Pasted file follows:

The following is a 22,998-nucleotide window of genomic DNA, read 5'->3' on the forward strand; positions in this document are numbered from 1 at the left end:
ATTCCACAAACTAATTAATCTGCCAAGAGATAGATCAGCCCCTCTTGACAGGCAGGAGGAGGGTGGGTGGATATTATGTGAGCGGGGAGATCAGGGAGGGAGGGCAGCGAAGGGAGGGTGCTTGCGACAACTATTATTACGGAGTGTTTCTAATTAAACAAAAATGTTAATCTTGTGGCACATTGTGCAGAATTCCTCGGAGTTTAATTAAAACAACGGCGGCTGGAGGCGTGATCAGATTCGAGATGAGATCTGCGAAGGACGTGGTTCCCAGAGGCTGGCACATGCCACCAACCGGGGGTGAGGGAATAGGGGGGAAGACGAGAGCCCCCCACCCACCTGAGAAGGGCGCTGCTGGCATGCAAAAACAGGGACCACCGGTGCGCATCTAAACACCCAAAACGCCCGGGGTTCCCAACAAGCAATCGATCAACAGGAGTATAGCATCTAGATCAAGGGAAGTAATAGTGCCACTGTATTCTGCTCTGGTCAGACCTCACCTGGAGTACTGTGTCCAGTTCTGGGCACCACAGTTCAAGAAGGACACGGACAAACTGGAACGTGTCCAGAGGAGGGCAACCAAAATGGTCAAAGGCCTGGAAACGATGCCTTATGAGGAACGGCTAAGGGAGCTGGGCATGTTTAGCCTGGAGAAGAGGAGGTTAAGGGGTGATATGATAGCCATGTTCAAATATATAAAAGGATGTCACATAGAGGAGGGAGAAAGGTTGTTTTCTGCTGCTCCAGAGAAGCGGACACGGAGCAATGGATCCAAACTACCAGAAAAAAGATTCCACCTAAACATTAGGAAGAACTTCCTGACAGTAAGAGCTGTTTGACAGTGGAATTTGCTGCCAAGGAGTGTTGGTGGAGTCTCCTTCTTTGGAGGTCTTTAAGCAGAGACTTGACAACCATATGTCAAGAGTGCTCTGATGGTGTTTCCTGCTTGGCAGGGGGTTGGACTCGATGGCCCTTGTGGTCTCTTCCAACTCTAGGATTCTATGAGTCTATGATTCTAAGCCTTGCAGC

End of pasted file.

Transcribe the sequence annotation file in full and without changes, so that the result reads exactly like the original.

The following is a 22,998-nucleotide window of genomic DNA, read 5'->3' on the forward strand; positions in this document are numbered from 1 at the left end:
ATTCCACAAACTAATTAATCTGCCAAGAGATAGATCAGCCCCTCTTGACAGGCAGGAGGAGGGTGGGTGGATATTATGTGAGCGGGGAGATCAGGGAGGGAGGGCAGCGAAGGGAGGGTGCTTGCGACAACTATTATTACGGAGTGTTTCTAATTAAACAAAAATGTTAATCTTGTGGCACATTGTGCAGAATTCCTCGGAGTTTAATTAAAACAACGGCGGCTGGAGGCGTGATCAGATTCGAGATGAGATCTGCGAAGGACGTGGTTCCCAGAGGCTGGCACATGCCACCAACCGGGGGTGAGGGAATAGGGGGGAAGACGAGAGCCCCCCACCCACCTGAGAAGGGCGCTGCTGGCATGCAAAAACAGGGACCACCGGTGCGCATCTAAACACCCAAAACGCCCGGGGTTCCCAACAAGCAATCGATCAACAGGAGTATAGCATCTAGATCAAGGGAAGTAATAGTGCCACTGTATTCTGCTCTGGTCAGACCTCACCTGGAGTACTGTGTCCAGTTCTGGGCACCACAGTTCAAGAAGGACACGGACAAACTGGAACGTGTCCAGAGGAGGGCAACCAAAATGGTCAAAGGCCTGGAAACGATGCCTTATGAGGAACGGCTAAGGGAGCTGGGCATGTTTAGCCTGGAGAAGAGGAGGTTAAGGGGTGATATGATAGCCATGTTCAAATATATAAAAGGATGTCACATAGAGGAGGGAGAAAGGTTGTTTTCTGCTGCTCCAGAGAAGCGGACACGGAGCAATGGATCCAAACTACCAGAAAAAAGATTCCACCTAAACATTAGGAAGAACTTCCTGACAGTAAGAGCTGTTTGACAGTGGAATTTGCTGCCAAGGAGTGTTGGTGGAGTCTCCTTCTTTGGAGGTCTTTAAGCAGAGACTTGACAACCATATGTCAAGAGTGCTCTGATGGTGTTTCCTGCTTGGCAGGGGGTTGGACTCGATGGCCCTTGTGGTCTCTTCCAACTCTAGGATTCTATGAGTCTATGATTCTAAGCCTTGCAGC